China is massive. It is changing, daily, at a staggering pace. A dirt-paved plot of land, lined with children scavenging for spare change: Weeks later, and it's the world's largest sporting goods store, complete with ground-floor cafe. Drop your laundry off on the way to dinner, only to return the following morning and see that the strip of buildings has been reduced to rubble; they moved across town to a fancier location while you were sleeping.
These stories, these impressions of narrative, are fairly commonplace, and most people who have spent time in China's cities have experienced something like them. For those of us who return to swap such tales in calmer environs, it's kind of an anecdotal shorthand for the complex thicket of global forces that converge in China, over there. But for those whose lives are shaped daily by such forces, making sense of this scale of change becomes an ongoing negotiation with what Chinese filmmaker Huang Weikai refers to as "absurdity."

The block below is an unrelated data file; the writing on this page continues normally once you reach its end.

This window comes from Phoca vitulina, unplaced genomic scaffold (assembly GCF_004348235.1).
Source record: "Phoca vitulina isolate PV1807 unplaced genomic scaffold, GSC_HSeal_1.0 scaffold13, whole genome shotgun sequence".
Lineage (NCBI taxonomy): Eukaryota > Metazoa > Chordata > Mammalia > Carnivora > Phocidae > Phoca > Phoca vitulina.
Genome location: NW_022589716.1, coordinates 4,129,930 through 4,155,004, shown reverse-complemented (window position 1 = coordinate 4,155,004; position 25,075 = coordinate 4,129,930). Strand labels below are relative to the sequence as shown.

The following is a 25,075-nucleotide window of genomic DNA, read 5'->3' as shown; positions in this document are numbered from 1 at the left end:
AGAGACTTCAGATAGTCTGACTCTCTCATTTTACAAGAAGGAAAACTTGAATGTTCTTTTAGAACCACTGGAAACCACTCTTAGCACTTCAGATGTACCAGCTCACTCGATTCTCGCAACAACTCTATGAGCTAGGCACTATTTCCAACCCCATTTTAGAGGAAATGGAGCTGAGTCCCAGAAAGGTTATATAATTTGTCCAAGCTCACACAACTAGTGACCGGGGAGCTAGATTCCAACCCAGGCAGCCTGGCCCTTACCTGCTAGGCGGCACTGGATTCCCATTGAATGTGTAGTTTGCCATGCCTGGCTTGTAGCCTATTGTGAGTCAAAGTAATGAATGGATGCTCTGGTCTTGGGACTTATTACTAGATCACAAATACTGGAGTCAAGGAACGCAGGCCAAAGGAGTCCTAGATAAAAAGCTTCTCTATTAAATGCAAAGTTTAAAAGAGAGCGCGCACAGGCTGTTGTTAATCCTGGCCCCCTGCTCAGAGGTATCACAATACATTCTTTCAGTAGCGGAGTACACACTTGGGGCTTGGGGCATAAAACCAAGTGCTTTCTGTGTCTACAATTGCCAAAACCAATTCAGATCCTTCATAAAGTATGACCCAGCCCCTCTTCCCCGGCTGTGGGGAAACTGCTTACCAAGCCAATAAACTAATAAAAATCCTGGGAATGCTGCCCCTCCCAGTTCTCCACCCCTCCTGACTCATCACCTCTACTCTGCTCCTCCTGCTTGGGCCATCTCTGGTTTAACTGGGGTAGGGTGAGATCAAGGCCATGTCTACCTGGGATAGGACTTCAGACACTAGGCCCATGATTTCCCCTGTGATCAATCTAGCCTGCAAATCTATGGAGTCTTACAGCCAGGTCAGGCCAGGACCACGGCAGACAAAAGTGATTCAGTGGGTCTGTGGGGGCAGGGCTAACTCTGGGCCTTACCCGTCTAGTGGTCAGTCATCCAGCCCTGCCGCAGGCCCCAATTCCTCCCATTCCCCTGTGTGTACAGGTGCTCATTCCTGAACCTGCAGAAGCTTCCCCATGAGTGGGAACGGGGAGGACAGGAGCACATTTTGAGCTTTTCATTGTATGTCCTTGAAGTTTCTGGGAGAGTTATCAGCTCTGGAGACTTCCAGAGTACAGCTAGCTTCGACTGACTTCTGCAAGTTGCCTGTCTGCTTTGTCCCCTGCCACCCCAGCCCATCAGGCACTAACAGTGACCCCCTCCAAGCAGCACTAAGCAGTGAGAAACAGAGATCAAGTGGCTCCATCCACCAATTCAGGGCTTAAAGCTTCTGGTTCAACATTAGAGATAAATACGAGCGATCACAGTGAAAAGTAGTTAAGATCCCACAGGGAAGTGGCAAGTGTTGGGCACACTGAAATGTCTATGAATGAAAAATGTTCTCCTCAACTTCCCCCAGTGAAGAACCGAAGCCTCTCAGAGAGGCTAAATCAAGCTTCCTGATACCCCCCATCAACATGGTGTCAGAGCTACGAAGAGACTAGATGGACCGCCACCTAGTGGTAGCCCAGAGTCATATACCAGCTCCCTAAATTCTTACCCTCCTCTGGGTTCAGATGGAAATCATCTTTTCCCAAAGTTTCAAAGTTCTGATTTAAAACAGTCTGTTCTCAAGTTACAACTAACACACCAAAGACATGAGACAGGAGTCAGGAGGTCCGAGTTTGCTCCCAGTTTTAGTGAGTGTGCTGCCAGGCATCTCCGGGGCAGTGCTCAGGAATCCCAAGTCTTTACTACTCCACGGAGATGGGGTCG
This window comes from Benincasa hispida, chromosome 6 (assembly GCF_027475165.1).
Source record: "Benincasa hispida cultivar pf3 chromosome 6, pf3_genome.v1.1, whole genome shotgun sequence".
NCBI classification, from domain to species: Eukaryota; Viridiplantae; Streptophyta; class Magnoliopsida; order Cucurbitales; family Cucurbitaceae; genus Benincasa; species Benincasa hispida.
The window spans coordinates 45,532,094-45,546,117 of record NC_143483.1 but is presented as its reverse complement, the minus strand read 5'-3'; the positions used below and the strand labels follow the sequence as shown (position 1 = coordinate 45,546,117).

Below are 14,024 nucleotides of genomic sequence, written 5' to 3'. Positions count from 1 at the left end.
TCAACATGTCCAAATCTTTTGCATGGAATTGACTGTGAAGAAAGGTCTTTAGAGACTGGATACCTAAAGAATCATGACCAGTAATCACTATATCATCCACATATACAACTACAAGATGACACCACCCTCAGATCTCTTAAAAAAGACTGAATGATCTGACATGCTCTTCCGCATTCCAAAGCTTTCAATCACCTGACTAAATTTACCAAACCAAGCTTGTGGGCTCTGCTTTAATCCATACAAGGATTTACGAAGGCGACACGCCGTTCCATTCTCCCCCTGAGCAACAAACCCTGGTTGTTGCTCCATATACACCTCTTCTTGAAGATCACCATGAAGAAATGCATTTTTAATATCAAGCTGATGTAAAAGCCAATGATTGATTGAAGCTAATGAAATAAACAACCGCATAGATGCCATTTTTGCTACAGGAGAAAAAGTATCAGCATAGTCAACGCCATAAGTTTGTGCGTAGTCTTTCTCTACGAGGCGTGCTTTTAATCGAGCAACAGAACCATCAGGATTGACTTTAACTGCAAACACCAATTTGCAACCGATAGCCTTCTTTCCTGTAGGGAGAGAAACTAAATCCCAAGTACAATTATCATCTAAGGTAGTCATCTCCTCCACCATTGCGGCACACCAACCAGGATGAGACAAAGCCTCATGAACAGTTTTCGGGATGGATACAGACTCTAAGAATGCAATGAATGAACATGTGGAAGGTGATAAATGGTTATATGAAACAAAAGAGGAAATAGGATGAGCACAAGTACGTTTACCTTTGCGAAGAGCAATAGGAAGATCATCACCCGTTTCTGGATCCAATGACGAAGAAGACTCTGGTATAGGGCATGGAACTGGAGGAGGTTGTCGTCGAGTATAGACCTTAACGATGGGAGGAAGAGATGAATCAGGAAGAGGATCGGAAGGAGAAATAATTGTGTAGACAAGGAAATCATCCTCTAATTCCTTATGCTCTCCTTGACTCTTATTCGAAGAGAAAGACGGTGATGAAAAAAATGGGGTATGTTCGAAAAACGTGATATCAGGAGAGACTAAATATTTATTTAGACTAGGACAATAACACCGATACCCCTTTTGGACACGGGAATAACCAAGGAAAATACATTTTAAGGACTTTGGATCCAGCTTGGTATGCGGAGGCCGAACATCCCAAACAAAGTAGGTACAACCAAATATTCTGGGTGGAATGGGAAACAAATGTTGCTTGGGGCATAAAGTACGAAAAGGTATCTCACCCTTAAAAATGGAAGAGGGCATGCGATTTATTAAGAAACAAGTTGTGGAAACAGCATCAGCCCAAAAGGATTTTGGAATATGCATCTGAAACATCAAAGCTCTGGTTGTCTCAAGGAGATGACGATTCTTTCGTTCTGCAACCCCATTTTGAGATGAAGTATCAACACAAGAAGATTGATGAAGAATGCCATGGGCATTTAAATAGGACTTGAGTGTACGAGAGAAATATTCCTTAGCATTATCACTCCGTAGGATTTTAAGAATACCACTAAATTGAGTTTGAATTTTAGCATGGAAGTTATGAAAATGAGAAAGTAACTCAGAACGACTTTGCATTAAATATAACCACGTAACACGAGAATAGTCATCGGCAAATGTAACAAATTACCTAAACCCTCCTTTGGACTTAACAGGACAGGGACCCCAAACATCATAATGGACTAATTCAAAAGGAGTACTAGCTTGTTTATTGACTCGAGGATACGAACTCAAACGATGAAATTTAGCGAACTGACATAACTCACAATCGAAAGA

Over the weekend, I saw Weikai's new-ish documentary, Disorder, at New York University's Reel China festival. I'm generally intrigued by the films being made in Taiwan, Hong Kong, and the mainland, particularly the overarching preference for slower, more atmospheric approaches to narrative and painstaking, almost tedious attention to everyday detail. You wander into a film about rural China and leave, three or four hours later, feeling profoundly exhausted. Just as you grasp at a narrative thread, it seems to dissolve into thin air.